Shanghai, the most cosmopolitan, vibrant and economically prosperous city in the world, is originally a fishing village on a mudflat which almost literally overnight became a great metropolis.

Inevitable meeting place of world travelers, the habitat of people of forty-eight different nationalities, of the Orient yet Occidental, the city of glamorous night life and throbbing with activity, Shanghai offers the full composite allurement of the Far East.

Not a wilderness of temples and chop-sticks, of jade and pajamas, Shanghai in reality is an immense and modern city of well-paved streets, skyscrapers, luxurious hotels and clubs, trams, buses and motors, and much electricity.

Less than a century ago Shanghai was little more than an anchorage for junks, with a few villages scattered along the low, muddy banks of the river. What it will be a hundred years from now is a test for the imagination. Principal gateway to China, serving a hinterland population of more than 200,000,000, many close observers believe it will become the largest city in the world.

Although neighboring cities like Nanjing, Suzhou, and Hangzhou figure spaciously in the flourished in ancient China, Shanghai is very rarely mentioned. It was the domain of the Kingdom of Wu of the Spring and Autumn Period. Shanghai was so called not until in the Song Dynasty.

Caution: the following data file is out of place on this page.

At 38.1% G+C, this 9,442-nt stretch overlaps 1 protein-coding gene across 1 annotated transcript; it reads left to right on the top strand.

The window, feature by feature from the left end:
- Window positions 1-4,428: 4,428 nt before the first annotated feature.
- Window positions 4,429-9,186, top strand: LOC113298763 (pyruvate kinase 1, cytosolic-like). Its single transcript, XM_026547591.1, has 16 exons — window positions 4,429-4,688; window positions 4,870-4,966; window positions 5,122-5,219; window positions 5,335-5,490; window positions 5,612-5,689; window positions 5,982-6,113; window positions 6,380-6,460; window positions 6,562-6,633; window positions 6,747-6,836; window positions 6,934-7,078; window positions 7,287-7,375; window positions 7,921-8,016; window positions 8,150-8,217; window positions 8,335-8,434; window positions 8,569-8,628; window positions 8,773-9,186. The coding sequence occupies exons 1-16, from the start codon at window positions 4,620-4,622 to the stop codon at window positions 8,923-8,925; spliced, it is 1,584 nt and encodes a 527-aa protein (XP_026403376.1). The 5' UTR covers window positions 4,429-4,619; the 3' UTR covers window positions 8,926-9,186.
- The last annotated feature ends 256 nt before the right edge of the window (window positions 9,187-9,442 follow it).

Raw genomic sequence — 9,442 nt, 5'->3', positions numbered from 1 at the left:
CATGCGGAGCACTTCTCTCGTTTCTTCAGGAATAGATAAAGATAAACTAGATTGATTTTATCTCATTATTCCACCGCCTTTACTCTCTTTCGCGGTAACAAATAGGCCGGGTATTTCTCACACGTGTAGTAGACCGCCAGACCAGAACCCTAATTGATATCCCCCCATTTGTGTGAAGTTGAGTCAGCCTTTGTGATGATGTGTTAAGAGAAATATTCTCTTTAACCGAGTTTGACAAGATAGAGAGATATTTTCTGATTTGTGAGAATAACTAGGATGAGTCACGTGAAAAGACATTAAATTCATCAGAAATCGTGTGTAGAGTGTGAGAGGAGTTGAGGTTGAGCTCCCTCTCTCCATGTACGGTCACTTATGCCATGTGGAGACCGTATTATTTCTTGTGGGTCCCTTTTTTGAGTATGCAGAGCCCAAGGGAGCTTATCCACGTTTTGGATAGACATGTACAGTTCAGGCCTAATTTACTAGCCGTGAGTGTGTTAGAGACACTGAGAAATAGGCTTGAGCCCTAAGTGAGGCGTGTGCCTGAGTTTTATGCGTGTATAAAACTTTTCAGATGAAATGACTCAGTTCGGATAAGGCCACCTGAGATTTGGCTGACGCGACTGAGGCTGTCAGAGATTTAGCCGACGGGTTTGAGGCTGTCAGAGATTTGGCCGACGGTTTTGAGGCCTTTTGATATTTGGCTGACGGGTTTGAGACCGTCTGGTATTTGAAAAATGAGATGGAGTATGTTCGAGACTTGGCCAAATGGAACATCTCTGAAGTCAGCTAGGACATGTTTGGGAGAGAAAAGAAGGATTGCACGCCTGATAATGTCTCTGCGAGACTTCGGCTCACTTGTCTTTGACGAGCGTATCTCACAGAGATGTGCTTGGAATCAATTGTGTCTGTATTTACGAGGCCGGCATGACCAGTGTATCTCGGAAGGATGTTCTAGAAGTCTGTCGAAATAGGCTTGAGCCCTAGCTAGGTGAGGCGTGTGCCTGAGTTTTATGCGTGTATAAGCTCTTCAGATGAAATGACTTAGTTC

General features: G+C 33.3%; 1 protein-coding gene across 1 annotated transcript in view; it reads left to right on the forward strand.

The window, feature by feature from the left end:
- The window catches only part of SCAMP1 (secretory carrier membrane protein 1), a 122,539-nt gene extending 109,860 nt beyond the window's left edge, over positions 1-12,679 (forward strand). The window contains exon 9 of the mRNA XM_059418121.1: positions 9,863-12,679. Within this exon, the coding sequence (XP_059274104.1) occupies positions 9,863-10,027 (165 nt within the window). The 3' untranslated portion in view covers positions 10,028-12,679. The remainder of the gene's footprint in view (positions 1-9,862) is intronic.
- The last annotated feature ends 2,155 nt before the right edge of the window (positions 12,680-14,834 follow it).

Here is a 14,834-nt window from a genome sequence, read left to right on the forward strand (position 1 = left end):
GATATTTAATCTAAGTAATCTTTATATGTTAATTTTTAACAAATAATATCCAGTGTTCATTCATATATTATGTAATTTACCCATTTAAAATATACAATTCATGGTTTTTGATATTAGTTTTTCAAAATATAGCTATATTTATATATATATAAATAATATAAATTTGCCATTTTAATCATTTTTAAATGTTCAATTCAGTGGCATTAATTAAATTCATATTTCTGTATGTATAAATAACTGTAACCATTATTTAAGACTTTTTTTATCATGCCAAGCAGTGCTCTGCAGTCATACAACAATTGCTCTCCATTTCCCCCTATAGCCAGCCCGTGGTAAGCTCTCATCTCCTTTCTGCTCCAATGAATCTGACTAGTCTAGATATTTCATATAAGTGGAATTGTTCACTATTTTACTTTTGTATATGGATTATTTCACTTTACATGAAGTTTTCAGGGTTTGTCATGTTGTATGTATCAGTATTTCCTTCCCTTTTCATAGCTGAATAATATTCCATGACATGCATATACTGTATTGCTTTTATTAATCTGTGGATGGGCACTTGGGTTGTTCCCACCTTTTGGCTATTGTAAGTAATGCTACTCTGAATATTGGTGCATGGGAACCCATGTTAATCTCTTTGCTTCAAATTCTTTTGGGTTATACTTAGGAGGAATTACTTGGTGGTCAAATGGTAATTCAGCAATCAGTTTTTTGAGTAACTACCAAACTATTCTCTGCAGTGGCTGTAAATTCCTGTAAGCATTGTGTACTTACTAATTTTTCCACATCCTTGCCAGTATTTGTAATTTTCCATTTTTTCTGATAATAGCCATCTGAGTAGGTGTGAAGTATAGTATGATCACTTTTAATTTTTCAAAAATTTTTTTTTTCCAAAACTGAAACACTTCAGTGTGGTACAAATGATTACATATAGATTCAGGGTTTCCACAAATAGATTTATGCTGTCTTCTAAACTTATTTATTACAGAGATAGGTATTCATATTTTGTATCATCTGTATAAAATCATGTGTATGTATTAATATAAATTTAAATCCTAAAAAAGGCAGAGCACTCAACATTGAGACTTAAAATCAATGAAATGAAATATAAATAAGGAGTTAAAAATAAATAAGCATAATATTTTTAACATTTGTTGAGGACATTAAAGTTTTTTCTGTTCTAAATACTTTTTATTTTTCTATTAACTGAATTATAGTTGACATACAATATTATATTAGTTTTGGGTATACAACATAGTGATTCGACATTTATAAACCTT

But when the British opened their first concession here in 1842, after the first Opium War, it was little more than a small town supported by fishing and weaving. Change was rapid. The French turned up in 1847 and it wasn’t long before an International Settlement was established. By the time the Japanese rocked up in 1895 the city was being parcelled up into settlements, all autonomous and immune from Chinese law. Enter China’s first fully fledged Special Economic Zone.

The world’s greatest houses of finance and commerce descended on Shanghai in the 1930s. The place had the tallest buildings in Asia, and more motor vehicles on its streets than the rest of China put together. Shanghai became a byword for exploitation and vice, in countless opium dens and gambling joints, in myriad brothels. Guarding it all were the American, French and Italian marines, British Tommies and Japanese bluejackets.

The foreigners no longer had control and by 1949, Shanghai was transformed by the Communist Chinese government. As the foreigners left, the businesses that were left behind were one by one taken over by the government.  After losing ground during the Cultural Revolution from 1966 to 1976, Deng Xiaopeng’s open door policy allowed for the advancement back to being an international force in business and finance.

The city continues to grow with new underground stations highways crisscrossing the city, the most modern stock exchange in the world and two new cultural institutions. However despite the growth and international investment Shanghai is still a city of contradictions as poverty is still prevalent.